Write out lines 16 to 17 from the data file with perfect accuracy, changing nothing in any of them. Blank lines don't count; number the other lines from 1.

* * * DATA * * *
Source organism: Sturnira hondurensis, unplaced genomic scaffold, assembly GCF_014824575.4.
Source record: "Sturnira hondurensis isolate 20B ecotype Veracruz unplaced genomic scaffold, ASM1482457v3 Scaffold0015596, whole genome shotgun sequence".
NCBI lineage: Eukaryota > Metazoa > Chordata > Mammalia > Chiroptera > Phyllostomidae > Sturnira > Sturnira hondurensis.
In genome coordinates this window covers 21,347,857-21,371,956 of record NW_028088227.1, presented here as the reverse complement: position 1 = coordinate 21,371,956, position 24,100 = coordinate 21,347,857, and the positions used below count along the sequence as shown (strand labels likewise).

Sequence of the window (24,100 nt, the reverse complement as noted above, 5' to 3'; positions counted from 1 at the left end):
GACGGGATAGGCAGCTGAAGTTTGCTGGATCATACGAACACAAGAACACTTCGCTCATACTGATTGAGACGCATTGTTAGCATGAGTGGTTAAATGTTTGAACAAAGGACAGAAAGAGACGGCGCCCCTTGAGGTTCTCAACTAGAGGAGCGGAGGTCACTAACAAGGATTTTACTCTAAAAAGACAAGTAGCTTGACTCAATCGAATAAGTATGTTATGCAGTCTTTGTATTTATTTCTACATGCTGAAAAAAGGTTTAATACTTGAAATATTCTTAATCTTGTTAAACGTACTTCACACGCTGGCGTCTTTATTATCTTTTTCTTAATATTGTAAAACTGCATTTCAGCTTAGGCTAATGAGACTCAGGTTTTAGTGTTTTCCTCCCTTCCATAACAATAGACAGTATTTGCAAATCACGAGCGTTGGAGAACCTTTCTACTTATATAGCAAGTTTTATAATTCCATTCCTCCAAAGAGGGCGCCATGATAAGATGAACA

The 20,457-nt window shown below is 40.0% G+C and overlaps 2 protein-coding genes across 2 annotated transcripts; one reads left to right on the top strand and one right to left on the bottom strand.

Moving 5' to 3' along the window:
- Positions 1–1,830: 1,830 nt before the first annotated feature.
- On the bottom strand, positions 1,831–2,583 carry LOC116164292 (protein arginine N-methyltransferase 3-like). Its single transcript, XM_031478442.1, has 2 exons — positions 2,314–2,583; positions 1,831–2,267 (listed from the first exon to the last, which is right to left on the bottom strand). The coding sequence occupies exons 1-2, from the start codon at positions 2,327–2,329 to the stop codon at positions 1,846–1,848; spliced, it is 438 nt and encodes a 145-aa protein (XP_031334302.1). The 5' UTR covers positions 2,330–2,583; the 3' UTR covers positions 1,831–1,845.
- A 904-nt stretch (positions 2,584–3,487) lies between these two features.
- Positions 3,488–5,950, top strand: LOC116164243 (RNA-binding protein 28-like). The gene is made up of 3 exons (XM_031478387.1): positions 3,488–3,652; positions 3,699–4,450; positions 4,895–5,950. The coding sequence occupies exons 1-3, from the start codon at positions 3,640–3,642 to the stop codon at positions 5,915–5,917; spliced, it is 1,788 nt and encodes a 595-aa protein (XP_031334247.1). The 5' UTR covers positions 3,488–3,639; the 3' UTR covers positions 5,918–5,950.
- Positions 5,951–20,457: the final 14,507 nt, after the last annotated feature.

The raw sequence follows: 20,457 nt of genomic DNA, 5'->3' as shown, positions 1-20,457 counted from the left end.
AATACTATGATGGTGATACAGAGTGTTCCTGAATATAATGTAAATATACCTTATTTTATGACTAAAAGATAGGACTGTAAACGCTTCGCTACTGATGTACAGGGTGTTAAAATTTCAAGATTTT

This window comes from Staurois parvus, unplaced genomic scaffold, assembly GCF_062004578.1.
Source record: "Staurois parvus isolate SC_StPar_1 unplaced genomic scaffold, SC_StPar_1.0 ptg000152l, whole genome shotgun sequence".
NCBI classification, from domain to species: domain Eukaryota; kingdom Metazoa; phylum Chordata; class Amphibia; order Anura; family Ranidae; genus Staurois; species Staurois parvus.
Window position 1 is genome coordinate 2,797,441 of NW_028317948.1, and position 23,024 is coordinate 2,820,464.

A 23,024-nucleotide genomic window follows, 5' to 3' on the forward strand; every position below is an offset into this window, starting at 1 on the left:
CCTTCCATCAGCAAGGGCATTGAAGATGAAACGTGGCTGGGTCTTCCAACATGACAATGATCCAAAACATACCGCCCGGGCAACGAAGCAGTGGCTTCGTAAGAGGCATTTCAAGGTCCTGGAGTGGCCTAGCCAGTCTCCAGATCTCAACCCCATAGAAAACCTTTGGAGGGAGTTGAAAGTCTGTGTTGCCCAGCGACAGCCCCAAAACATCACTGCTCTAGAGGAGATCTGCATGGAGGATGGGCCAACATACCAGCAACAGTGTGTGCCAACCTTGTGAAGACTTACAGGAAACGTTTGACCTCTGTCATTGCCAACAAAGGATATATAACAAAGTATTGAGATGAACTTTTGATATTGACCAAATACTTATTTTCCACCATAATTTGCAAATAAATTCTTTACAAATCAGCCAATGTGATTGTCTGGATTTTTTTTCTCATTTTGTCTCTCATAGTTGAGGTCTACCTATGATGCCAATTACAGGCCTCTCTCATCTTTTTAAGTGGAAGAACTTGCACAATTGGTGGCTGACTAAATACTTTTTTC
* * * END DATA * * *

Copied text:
This window comes from Staurois parvus, unplaced genomic scaffold, assembly GCF_062004578.1.
Source record: "Staurois parvus isolate SC_StPar_1 unplaced genomic scaffold, SC_StPar_1.0 ptg000152l, whole genome shotgun sequence".